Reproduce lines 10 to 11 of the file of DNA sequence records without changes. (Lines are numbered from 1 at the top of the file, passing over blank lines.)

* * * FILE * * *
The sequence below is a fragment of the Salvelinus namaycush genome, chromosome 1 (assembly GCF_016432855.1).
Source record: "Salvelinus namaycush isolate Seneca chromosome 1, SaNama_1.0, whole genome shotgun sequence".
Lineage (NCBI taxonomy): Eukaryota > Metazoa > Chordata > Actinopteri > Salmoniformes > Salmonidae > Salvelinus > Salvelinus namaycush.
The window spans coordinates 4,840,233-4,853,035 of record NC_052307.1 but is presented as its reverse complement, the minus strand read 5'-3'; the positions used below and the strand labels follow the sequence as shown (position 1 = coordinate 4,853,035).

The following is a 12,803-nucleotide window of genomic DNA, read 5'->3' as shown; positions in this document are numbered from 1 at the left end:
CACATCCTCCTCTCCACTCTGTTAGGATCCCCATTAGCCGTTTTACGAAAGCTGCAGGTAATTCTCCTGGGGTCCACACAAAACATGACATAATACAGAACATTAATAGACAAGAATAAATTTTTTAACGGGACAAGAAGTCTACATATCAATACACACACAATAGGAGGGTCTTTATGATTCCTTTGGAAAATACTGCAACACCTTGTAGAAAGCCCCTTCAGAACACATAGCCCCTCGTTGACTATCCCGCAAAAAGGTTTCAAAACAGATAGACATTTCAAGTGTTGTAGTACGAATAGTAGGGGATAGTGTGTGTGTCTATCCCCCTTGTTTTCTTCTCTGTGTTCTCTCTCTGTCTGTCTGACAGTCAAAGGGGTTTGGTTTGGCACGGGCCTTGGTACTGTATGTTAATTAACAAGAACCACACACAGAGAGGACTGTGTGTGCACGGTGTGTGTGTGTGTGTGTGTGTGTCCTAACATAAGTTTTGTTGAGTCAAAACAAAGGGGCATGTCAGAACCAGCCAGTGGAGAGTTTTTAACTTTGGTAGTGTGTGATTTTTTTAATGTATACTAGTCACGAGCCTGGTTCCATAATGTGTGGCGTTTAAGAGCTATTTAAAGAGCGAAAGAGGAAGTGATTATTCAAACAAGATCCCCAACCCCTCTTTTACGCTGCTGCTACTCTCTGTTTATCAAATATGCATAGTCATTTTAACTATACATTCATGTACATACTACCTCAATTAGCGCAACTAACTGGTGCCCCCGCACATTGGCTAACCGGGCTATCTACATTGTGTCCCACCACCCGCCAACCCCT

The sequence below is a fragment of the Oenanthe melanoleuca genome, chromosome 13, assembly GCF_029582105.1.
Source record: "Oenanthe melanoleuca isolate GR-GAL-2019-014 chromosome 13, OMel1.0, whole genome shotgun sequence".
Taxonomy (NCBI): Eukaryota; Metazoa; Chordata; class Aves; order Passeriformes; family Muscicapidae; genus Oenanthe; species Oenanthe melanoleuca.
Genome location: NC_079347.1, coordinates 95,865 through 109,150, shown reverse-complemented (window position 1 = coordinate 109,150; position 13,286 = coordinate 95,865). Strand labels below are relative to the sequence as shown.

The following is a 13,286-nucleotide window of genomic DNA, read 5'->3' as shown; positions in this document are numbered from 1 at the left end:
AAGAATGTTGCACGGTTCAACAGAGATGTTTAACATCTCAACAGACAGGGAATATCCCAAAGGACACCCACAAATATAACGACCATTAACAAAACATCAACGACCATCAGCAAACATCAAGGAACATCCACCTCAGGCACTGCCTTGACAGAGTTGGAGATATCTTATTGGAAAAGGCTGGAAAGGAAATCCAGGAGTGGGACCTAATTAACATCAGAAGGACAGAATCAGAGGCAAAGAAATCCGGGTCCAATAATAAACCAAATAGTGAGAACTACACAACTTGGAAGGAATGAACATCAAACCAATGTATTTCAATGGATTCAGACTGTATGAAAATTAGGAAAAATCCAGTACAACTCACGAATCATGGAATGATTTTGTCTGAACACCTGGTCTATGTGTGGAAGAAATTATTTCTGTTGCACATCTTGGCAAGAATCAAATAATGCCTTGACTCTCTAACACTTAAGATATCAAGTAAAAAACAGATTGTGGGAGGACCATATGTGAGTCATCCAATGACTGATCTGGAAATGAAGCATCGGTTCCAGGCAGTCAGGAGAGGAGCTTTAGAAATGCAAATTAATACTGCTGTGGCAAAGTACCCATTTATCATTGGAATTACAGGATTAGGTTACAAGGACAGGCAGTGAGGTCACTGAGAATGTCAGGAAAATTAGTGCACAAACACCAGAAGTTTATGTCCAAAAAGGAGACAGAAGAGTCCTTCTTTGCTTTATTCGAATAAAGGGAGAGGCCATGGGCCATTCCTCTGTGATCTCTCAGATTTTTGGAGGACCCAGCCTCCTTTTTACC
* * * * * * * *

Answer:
Genome location: NC_079347.1, coordinates 95,865 through 109,150, shown reverse-complemented (window position 1 = coordinate 109,150; position 13,286 = coordinate 95,865). Strand labels below are relative to the sequence as shown.

The following is a 13,286-nucleotide window of genomic DNA, read 5'->3' as shown; positions in this document are numbered from 1 at the left end: